896Excerpts from an Interview with Assata Shakur
- May 9, 2011
Excerpts from an Interview with Assata ShakurLa Habana Cuba, Fourteenth Youth Festival
August 3, 1997, Chris Zim for BLU
Q: Where do you think the Movement-the struggle for justice-is heading, and how do you think it could or should go forward?
Assata: Well, from my perspective, in the 1960s and 70s we talked at people; we were very narrow; we were sectarian. We relied on rallies, on passing out leaflets, on trying to organize people. This was necessary, but I think, looking back, that now we need to humanize the Movement. We need to be much broader; we need to have a more creative vision that includes other people and other people's needs.
We need to include children; we need to make space to help them be part of the social change. At Party meetings the kids were always in the back playing games at the table, and we'd shush them up. We had no time for them! We need to get to know each other as human beings; to care about whether people are having problems at home, in their families, and so on.
If we are going to change the world, we need to change ourselves and the way we relate to each other. People are so alienated. They are afraid to say good morning to each other, to say hi, to look at each other in the elevator. It's hell. There's really no community at all. Yet everybody is talking about community.
How do you organize community if there is no community there? Social and revolutionary change is not about the faceless masses. It's about community-about learning from each other and listening to each other, because all of us, no matter how experienced we think we are, have a lot to learn.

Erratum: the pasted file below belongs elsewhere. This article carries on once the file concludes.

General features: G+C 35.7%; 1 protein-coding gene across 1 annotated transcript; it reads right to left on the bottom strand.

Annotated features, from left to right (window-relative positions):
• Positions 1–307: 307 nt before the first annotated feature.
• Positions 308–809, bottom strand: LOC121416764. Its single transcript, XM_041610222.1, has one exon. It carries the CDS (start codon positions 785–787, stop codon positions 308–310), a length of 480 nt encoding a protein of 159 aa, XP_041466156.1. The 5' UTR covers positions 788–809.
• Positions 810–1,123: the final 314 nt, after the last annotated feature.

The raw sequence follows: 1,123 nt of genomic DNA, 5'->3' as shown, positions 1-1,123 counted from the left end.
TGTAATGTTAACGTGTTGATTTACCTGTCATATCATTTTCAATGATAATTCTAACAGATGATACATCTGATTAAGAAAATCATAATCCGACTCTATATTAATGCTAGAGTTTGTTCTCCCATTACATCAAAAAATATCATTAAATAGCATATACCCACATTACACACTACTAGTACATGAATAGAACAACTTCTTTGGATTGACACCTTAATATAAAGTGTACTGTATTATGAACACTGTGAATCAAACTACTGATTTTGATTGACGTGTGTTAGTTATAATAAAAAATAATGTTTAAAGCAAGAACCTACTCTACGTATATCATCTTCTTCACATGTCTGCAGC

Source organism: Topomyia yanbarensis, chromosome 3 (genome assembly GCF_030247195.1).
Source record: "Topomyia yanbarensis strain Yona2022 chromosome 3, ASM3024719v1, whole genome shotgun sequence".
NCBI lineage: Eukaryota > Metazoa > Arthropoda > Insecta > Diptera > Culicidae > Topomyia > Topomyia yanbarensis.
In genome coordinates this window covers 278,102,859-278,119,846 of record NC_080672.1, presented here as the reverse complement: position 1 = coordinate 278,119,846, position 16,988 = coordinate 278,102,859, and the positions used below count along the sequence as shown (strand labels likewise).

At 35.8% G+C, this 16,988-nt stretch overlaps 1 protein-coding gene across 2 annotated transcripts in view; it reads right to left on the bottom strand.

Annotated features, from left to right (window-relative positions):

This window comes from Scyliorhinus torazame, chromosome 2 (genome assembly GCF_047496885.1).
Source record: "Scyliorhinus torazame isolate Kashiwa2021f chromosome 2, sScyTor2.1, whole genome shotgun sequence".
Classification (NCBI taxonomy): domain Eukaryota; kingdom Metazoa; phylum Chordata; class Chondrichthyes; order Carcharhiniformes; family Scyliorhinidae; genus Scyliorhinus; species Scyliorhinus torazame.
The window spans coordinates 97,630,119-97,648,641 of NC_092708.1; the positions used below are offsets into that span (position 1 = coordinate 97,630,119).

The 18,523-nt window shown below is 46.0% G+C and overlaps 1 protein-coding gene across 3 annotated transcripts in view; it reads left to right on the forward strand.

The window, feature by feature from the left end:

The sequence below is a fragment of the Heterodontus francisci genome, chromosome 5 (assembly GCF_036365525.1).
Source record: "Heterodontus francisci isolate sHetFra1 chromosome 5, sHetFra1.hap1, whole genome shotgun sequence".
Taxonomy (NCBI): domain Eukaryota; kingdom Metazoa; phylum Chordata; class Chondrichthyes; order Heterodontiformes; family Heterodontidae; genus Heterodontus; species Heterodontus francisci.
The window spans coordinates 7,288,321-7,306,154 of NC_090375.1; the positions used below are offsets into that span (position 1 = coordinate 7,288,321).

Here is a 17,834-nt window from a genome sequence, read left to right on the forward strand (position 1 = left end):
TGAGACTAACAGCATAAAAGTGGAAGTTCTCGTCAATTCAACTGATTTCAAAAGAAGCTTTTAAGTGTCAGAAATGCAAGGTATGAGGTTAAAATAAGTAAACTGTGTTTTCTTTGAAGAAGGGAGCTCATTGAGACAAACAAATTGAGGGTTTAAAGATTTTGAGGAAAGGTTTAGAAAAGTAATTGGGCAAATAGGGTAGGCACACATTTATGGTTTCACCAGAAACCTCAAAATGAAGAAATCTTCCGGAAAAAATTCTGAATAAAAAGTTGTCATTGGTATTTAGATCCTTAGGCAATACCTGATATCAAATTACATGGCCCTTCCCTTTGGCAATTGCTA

Our primary task is to build community in our homes, in our work places, and in our immediate neighborhoods. That's the only way we will ever achieve true revolution in our society.
We've been socialized to believe that unless we see what we do on the 6:00 news, it's not worth it. Forget it. There's been a basic news blackout of worthwhile progressive/alternative stories since 1970! A dog with three ears will make the news, but a gathering of 10,000 for a political rally won't: that's not regarded as a legitimate story.So don't worry about the news. Just keep your sense of opposition alive. Keep talking, and keep organizing…Also, focus on local happenings. I know it's a cliché, but "think globally, act locally" is an important piece of advice. We have to act locally if we're going to be effective. Of course, there's always the problem of splintering, and we need to organize nationally whenever we can.
I won't romanticize the sixties, but it does seem that today's rampant individualism is making it harder than ever to organize. Everything is so separate, so contradictory. There's so little discipline. Society teaches us a dog-eat-dog, me-first mentality. And even if we reject that attitude in our politics, if we're honest with ourselves we have to admit that every one of us acts like this at one time or another on a personal level, even if subconsciously. So the first part of being an activist, in my experience, is changing the person in the mirror. You cannot be dogmatic and talk all the time, also as a group. You cannot always be trying to spread your message to other people. You need to listen, you need to learn, you need to appreciate others-also their differences.